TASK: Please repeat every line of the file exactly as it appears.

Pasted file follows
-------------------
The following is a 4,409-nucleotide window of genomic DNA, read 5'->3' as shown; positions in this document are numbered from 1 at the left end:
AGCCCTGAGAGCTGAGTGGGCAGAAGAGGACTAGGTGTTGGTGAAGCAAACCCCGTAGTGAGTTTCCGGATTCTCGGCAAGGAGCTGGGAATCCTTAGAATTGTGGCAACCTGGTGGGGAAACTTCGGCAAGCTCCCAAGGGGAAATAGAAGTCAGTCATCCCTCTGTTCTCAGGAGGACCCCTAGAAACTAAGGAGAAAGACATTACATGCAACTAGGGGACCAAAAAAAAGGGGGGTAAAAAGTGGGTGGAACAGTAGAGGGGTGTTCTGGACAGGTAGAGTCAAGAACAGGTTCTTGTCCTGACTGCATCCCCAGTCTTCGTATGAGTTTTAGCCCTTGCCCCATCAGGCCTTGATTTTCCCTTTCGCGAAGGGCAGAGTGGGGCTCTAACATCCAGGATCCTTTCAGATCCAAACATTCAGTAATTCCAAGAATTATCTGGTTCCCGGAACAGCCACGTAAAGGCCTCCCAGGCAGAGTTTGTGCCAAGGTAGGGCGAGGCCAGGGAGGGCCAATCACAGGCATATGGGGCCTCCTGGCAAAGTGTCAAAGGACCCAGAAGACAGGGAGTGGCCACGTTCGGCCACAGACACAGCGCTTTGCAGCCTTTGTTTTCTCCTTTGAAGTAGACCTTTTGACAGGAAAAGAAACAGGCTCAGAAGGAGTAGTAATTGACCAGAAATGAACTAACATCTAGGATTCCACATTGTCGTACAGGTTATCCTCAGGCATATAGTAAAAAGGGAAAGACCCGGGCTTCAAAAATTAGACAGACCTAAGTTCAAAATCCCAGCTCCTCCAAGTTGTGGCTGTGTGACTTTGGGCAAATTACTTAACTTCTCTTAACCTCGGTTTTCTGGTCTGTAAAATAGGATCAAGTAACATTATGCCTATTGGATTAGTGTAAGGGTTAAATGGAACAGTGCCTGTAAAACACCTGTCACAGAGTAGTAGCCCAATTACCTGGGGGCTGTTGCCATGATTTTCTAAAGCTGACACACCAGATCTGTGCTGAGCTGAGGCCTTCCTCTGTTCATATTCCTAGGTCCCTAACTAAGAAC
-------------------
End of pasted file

The following is a 4,409-nucleotide window of genomic DNA, read 5'->3' as shown; positions in this document are numbered from 1 at the left end:
AGCCCTGAGAGCTGAGTGGGCAGAAGAGGACTAGGTGTTGGTGAAGCAAACCCCGTAGTGAGTTTCCGGATTCTCGGCAAGGAGCTGGGAATCCTTAGAATTGTGGCAACCTGGTGGGGAAACTTCGGCAAGCTCCCAAGGGGAAATAGAAGTCAGTCATCCCTCTGTTCTCAGGAGGACCCCTAGAAACTAAGGAGAAAGACATTACATGCAACTAGGGGACCAAAAAAAAGGGGGGTAAAAAGTGGGTGGAACAGTAGAGGGGTGTTCTGGACAGGTAGAGTCAAGAACAGGTTCTTGTCCTGACTGCATCCCCAGTCTTCGTATGAGTTTTAGCCCTTGCCCCATCAGGCCTTGATTTTCCCTTTCGCGAAGGGCAGAGTGGGGCTCTAACATCCAGGATCCTTTCAGATCCAAACATTCAGTAATTCCAAGAATTATCTGGTTCCCGGAACAGCCACGTAAAGGCCTCCCAGGCAGAGTTTGTGCCAAGGTAGGGCGAGGCCAGGGAGGGCCAATCACAGGCATATGGGGCCTCCTGGCAAAGTGTCAAAGGACCCAGAAGACAGGGAGTGGCCACGTTCGGCCACAGACACAGCGCTTTGCAGCCTTTGTTTTCTCCTTTGAAGTAGACCTTTTGACAGGAAAAGAAACAGGCTCAGAAGGAGTAGTAATTGACCAGAAATGAACTAACATCTAGGATTCCACATTGTCGTACAGGTTATCCTCAGGCATATAGTAAAAAGGGAAAGACCCGGGCTTCAAAAATTAGACAGACCTAAGTTCAAAATCCCAGCTCCTCCAAGTTGTGGCTGTGTGACTTTGGGCAAATTACTTAACTTCTCTTAACCTCGGTTTTCTGGTCTGTAAAATAGGATCAAGTAACATTATGCCTATTGGATTAGTGTAAGGGTTAAATGGAACAGTGCCTGTAAAACACCTGTCACAGAGTAGTAGCCCAATTACCTGGGGGCTGTTGCCATGATTTTCTAAAGCTGACACACCAGATCTGTGCTGAGCTGAGGCCTTCCTCTGTTCATATTCCTAGGTCCCTAACTAAGAAC